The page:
Wayne Everett


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AllMusic Review by Tim Sendra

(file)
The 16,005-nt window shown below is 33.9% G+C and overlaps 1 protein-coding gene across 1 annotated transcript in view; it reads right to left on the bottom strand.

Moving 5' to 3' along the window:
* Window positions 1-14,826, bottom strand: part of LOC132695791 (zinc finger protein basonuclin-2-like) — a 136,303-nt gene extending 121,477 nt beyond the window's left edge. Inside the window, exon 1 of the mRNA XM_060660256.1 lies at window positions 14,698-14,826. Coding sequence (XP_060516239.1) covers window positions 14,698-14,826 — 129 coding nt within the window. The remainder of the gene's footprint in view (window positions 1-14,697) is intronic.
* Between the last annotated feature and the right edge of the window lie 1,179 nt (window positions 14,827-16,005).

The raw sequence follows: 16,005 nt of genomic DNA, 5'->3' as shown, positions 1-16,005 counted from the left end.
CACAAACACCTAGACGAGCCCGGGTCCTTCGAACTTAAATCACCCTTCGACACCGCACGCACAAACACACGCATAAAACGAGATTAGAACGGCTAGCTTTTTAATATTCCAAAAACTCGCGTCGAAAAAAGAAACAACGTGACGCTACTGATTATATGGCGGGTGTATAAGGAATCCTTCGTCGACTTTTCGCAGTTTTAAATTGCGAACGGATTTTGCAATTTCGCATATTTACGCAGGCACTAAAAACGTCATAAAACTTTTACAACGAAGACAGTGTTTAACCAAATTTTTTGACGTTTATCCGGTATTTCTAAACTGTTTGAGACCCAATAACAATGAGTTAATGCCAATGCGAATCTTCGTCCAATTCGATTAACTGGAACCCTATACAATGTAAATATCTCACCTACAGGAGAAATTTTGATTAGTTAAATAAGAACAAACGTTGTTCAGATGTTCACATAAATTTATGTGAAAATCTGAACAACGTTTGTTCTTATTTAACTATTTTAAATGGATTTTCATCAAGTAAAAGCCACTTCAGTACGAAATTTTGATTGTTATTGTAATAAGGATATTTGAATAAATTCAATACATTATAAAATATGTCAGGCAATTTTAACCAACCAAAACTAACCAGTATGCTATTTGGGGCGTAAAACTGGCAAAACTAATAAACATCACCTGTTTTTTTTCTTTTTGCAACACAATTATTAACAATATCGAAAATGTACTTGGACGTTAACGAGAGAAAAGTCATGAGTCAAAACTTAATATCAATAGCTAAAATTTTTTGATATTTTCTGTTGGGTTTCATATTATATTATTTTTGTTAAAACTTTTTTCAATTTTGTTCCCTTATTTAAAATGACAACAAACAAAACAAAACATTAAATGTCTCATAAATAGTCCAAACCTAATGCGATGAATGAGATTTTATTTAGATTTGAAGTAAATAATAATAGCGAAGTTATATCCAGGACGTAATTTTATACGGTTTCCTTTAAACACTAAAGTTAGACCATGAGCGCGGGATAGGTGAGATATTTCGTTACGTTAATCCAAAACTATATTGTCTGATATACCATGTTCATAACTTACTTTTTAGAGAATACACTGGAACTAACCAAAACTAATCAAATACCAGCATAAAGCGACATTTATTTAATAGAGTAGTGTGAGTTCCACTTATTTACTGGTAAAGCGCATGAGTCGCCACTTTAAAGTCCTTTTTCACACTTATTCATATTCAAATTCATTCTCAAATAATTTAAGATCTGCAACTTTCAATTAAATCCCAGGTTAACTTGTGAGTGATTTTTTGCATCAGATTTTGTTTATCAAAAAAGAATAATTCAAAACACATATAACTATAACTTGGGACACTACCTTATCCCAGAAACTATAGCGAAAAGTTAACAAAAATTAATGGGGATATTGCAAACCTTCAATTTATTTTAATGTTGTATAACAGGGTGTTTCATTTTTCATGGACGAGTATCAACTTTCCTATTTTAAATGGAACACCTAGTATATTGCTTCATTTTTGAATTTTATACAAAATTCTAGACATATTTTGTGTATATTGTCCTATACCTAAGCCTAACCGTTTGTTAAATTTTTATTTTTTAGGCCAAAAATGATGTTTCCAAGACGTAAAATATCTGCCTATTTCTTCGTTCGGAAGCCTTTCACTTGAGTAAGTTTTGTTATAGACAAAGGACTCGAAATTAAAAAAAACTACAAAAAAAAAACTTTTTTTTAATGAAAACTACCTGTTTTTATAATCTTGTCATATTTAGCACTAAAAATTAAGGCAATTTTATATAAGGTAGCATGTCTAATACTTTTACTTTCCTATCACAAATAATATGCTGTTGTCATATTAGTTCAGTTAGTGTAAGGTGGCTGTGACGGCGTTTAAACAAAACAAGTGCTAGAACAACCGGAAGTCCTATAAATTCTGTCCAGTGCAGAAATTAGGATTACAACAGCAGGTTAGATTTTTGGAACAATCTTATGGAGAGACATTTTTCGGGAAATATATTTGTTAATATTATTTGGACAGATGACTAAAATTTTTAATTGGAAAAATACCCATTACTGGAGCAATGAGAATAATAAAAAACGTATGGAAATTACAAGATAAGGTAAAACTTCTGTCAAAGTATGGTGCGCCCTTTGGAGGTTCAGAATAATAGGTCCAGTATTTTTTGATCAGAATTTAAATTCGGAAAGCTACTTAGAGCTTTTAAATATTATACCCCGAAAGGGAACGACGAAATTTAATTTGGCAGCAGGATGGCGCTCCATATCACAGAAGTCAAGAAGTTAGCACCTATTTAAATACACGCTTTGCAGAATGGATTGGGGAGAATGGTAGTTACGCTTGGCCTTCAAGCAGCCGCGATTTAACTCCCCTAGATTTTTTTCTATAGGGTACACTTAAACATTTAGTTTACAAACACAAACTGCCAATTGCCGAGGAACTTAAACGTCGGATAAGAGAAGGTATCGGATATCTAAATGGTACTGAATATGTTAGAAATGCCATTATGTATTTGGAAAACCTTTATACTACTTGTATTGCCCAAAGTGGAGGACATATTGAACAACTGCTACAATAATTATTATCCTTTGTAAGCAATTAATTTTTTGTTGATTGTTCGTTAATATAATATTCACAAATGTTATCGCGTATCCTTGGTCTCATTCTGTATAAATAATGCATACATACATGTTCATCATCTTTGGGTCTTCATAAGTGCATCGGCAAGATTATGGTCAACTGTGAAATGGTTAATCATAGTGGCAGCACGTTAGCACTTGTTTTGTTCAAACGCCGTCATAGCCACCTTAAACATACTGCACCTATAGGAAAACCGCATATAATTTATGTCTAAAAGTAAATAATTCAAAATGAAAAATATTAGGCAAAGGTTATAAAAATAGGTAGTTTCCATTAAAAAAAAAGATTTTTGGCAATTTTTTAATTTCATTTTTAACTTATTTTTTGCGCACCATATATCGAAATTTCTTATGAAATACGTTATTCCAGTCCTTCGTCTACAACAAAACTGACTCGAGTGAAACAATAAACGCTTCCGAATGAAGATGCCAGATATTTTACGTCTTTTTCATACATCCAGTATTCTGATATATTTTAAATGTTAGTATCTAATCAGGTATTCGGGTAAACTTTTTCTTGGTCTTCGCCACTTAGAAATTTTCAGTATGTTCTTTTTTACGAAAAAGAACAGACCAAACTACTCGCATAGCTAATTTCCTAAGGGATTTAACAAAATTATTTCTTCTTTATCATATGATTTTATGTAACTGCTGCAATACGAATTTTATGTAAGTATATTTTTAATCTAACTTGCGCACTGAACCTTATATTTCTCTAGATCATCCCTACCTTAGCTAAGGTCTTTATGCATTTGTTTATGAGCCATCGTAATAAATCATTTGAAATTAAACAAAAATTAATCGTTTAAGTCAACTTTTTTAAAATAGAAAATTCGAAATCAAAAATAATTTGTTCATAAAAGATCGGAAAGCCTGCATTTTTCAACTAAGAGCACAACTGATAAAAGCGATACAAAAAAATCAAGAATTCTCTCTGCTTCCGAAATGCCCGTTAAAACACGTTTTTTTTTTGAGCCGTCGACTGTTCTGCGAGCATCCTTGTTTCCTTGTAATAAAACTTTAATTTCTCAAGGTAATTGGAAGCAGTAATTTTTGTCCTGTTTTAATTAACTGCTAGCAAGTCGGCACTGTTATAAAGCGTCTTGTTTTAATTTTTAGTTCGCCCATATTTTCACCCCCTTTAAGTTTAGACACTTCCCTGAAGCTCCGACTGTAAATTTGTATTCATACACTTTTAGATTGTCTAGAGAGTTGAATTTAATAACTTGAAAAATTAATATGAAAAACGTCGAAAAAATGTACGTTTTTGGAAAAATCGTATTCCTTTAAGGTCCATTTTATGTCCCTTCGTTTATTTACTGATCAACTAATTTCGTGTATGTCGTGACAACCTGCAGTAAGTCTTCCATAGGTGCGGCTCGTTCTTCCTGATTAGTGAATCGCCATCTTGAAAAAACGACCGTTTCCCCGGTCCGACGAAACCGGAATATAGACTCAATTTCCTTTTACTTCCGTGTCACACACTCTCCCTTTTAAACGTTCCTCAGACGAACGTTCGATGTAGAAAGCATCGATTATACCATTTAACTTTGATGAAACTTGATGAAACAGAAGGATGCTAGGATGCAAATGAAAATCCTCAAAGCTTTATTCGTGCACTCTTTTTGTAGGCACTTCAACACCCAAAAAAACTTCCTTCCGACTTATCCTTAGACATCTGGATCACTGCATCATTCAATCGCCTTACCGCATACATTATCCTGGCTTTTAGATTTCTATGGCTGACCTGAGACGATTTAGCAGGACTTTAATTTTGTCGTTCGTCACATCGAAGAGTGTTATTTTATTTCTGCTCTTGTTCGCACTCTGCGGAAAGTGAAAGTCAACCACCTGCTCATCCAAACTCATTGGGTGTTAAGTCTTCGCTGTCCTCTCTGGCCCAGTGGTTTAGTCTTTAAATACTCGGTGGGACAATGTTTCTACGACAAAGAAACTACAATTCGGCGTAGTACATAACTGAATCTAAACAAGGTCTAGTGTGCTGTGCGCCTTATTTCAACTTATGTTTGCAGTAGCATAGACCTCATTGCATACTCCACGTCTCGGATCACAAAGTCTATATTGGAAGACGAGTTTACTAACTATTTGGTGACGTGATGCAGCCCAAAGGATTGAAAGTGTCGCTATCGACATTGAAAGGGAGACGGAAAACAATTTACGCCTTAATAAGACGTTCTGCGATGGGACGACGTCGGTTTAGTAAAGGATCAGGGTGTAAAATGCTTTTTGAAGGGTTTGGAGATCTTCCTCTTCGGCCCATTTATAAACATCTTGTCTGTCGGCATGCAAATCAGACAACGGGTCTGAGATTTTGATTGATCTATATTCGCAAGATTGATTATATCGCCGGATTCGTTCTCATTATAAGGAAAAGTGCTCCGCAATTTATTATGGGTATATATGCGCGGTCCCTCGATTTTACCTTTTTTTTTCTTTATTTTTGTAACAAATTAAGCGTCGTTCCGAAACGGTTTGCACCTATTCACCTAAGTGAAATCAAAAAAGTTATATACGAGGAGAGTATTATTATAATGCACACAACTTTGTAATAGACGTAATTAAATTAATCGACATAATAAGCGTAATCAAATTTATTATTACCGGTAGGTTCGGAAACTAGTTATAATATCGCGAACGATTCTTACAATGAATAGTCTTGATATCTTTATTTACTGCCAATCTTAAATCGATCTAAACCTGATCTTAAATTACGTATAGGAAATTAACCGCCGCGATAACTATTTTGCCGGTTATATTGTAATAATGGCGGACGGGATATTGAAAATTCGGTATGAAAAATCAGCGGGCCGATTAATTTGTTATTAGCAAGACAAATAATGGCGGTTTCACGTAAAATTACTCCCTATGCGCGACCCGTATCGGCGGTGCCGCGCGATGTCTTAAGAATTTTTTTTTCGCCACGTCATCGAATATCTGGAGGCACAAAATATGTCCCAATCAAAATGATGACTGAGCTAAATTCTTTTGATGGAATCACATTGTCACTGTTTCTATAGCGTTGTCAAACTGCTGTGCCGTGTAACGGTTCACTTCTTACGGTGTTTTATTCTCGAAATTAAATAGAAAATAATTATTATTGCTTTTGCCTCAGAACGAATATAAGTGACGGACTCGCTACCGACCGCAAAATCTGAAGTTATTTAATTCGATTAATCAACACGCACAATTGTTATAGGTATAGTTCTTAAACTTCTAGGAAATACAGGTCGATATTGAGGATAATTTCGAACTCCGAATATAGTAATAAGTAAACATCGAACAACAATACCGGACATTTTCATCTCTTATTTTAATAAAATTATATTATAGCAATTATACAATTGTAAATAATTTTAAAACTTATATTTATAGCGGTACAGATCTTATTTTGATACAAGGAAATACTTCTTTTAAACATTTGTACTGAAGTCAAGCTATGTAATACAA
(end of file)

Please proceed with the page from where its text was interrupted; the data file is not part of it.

Wayne Everett is the voice of the mighty shoegaze revivalists the Lassie Foundation. His soaring falsetto is the frosting on top of the cherry on top of the sticky sweet ice cream that is the Lassie sound. On his solo debut record, Kingsqueens+1, Everett mostly strips away the walls of EFX'd guitars and the moody gazer sound and aims for something more sweetly melodic and mostly unadorned by sonic trickery. His voice is out front instead of riding the guitars, his songwriting is very direct; the record has an immediacy that the Lassie Foundation's records often lack. He hasn't forsaken an interesting sound, however, most every song has sonic touches that keep things lively like the gospel backing vocals on "Mor Far," the tubular bells on "Chalk," the sweetly burbling organ on "Changing Your Name." The guitar work is stellar throughout, every line is just what is needed for the song and the layers of sound support Everett like a silk hammock. The hooks and melodies are strong enough that they could be played on combs and Jews Harps and it wouldn't matter. All you really need is Everett's choir boy vocals anyway. He is so pristine, so perfect a singer it seems that he can do no wrong. "A Million Leaves" should be on mixtapes from now until the end of music. It is a perfect song. The rest of the album isn't too far behind. It is the best shoegaze-ish guitar pop record in memory. Heck, it is just a great pop record. No categories necessary. [The CD carries a bonus track: a jokey song called "Babalou" that is a mash-up of bubblegum, shoegaze and AOR. A classic throwaway that leaves you smiling even wider.]

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